QIf you learned a new member of
your team suffered from diabetes would you know what to expect, or
how to help? Would you even be sure of exactly what the disease
Given diabetes is rapidly on the rise in this country, as
elsewhere, we asked Marguerite for information about the disease
and advice on how organisations and their managers can support
staff members who suffer from it.
Many of you will have heard about the 'diabetes epidemic' but
too often little is known of this invisible killer. Diabetes is
emerging fast as the biggest health catastrophe the world has ever
Diabetes in brief
Diabetes is a condition in which the body cannot easily convert
food into energy. This is because the body either cannot produce
the hormone insulin or the insulin is not working effectively in
the body. The resulting high blood glucose levels eventually damage
both the large blood vessels of the heart, brain and legs and the
tiny capillaries supplying the eyes, kidneys and nerves. Typical
complications of diabetes are serious and need ongoing
What's driving the rise in diabetes? Lifestyle factors play a
large role: the increasingly fast pace of modern life means people
now consume more energy-dense convenience foods with ever fewer
opportunities to burn off those extra calories.
The main types of diabetes are described here.
In this country nineteen people are diagnosed with
diabetes every day and the incidence of diabetes across
all ethnic groups is forecast to double to half a million over the
next 15 years. Most new cases will come in Type 2
diabetes. Particularly hard hit are Maori, Pacific and Asian
peoples with twice the prevalence of Europeans. Despite these
alarming figures, little concerted effort has been put into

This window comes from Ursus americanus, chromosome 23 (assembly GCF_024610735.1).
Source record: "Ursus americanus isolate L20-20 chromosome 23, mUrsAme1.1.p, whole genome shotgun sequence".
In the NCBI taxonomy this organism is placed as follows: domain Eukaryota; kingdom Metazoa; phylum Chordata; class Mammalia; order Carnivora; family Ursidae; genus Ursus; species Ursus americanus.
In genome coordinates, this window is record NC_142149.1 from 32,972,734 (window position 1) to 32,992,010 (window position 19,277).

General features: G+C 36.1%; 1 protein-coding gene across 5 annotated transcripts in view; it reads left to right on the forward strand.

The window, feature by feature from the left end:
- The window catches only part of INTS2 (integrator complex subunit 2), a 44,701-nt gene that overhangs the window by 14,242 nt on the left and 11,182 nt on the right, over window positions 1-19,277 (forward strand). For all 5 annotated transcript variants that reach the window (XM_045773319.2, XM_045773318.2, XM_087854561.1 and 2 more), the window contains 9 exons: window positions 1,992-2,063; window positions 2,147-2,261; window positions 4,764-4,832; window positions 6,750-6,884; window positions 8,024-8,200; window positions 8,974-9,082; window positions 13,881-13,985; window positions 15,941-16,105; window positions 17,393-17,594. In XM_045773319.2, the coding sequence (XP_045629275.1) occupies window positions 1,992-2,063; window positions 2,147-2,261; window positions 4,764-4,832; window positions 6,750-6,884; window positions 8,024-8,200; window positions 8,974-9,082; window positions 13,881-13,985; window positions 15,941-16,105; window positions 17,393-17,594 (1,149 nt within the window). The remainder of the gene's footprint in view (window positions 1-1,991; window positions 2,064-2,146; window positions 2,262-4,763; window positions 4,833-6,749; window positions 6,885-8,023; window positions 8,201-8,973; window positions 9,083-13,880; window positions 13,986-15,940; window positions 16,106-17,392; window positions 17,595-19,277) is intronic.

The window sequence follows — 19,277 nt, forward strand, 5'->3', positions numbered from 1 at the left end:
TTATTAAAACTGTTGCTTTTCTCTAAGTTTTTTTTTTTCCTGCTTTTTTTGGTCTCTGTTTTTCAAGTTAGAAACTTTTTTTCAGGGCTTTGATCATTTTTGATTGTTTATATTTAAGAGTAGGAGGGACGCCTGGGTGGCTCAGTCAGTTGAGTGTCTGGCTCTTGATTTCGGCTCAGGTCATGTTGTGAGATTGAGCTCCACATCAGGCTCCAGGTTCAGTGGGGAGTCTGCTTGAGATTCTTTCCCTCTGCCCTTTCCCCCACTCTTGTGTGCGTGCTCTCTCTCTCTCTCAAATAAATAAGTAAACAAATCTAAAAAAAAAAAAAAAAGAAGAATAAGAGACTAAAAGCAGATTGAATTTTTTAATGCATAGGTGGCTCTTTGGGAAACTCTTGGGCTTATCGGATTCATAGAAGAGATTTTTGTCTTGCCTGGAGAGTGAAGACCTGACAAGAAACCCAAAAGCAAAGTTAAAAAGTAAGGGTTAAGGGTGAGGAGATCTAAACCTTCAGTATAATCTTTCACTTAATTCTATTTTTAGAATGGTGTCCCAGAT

tackling the health issue that will affect more New Zealanders than
Comprehensive prevention programmes aren't easy, but the cost of
doing nothing is far greater in terms of lost productivity and the
tax dollars that will have to be spent managing diabetes' impact.
Over half of all heart attacks and strokes can be attributed to
diabetes as can over 60% of the cases of renal failure and
blindness in New Zealand.
By 2020, the cost of diabetes-related care will have risen to
14% of the public health budget in this country. That's more than
one billion dollars extra every year.
What does this mean for employers?
Much of the daily burden will fall squarely on the shoulders of
employers. Managers should expect marked increases in sick days,
either taken by the employee personally or taken to care for family
members with diabetes complications. There will also be many more
cases of reduced efficiency or suboptimal performance as the result
of impaired functioning from undiagnosed diabetes.
All this implies heavy penalties to companies in terms of lost
productivity and output.
What can employers do in general?
Against this depressing backdrop of illness, company Health and
Safety policies will be under much greater scrutiny. Employers
would be well-advised to raise their workforce's awareness of the
whole diabetes picture and to start:
- Offering choices for improved employee nutrition in the
cafeteria. Foods that are appropriate for people with diabetes
are normal and healthy for all staff. Vegetables, fruit, whole
grains, legumes, low fat dairy foods and lean meats are the most
- Developing opportunities for regular physical